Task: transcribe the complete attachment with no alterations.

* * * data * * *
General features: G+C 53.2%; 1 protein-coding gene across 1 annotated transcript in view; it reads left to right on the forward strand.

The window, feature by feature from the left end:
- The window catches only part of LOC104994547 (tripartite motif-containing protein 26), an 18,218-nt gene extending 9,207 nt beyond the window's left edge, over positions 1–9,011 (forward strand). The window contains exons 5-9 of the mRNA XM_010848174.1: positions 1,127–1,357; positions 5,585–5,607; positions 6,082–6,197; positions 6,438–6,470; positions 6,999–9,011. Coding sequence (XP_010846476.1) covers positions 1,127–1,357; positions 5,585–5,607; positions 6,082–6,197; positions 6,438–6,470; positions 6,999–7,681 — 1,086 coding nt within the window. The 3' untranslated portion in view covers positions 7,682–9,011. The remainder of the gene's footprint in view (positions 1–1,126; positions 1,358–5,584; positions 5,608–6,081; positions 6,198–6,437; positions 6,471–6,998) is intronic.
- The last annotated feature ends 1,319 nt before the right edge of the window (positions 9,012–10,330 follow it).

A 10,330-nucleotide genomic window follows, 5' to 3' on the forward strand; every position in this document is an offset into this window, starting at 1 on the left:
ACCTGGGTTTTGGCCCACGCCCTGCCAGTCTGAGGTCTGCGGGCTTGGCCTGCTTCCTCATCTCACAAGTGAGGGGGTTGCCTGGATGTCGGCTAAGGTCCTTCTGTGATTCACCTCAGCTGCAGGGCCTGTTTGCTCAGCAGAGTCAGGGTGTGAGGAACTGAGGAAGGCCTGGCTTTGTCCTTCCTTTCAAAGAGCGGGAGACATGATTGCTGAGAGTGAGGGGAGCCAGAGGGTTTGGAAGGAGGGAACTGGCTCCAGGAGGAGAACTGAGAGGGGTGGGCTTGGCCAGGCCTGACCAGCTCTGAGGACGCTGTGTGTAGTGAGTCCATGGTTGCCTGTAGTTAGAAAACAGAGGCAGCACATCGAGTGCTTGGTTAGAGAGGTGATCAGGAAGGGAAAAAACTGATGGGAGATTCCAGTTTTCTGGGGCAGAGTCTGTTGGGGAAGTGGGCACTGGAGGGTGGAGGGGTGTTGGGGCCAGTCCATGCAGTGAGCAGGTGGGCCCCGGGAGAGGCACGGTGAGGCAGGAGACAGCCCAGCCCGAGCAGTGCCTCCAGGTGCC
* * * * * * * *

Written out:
General features: G+C 53.2%; 1 protein-coding gene across 1 annotated transcript in view; it reads left to right on the forward strand.

The window, feature by feature from the left end:
- The window catches only part of LOC104994547 (tripartite motif-containing protein 26), an 18,218-nt gene extending 9,207 nt beyond the window's left edge, over positions 1–9,011 (forward strand). The window contains exons 5-9 of the mRNA XM_010848174.1: positions 1,127–1,357; positions 5,585–5,607; positions 6,082–6,197; positions 6,438–6,470; positions 6,999–9,011. Coding sequence (XP_010846476.1) covers positions 1,127–1,357; positions 5,585–5,607; positions 6,082–6,197; positions 6,438–6,470; positions 6,999–7,681 — 1,086 coding nt within the window. The 3' untranslated portion in view covers positions 7,682–9,011. The remainder of the gene's footprint in view (positions 1–1,126; positions 1,358–5,584; positions 5,608–6,081; positions 6,198–6,437; positions 6,471–6,998) is intronic.
- The last annotated feature ends 1,319 nt before the right edge of the window (positions 9,012–10,330 follow it).

A 10,330-nucleotide genomic window follows, 5' to 3' on the forward strand; every position in this document is an offset into this window, starting at 1 on the left:
ACCTGGGTTTTGGCCCACGCCCTGCCAGTCTGAGGTCTGCGGGCTTGGCCTGCTTCCTCATCTCACAAGTGAGGGGGTTGCCTGGATGTCGGCTAAGGTCCTTCTGTGATTCACCTCAGCTGCAGGGCCTGTTTGCTCAGCAGAGTCAGGGTGTGAGGAACTGAGGAAGGCCTGGCTTTGTCCTTCCTTTCAAAGAGCGGGAGACATGATTGCTGAGAGTGAGGGGAGCCAGAGGGTTTGGAAGGAGGGAACTGGCTCCAGGAGGAGAACTGAGAGGGGTGGGCTTGGCCAGGCCTGACCAGCTCTGAGGACGCTGTGTGTAGTGAGTCCATGGTTGCCTGTAGTTAGAAAACAGAGGCAGCACATCGAGTGCTTGGTTAGAGAGGTGATCAGGAAGGGAAAAAACTGATGGGAGATTCCAGTTTTCTGGGGCAGAGTCTGTTGGGGAAGTGGGCACTGGAGGGTGGAGGGGTGTTGGGGCCAGTCCATGCAGTGAGCAGGTGGGCCCCGGGAGAGGCACGGTGAGGCAGGAGACAGCCCAGCCCGAGCAGTGCCTCCAGGTGCC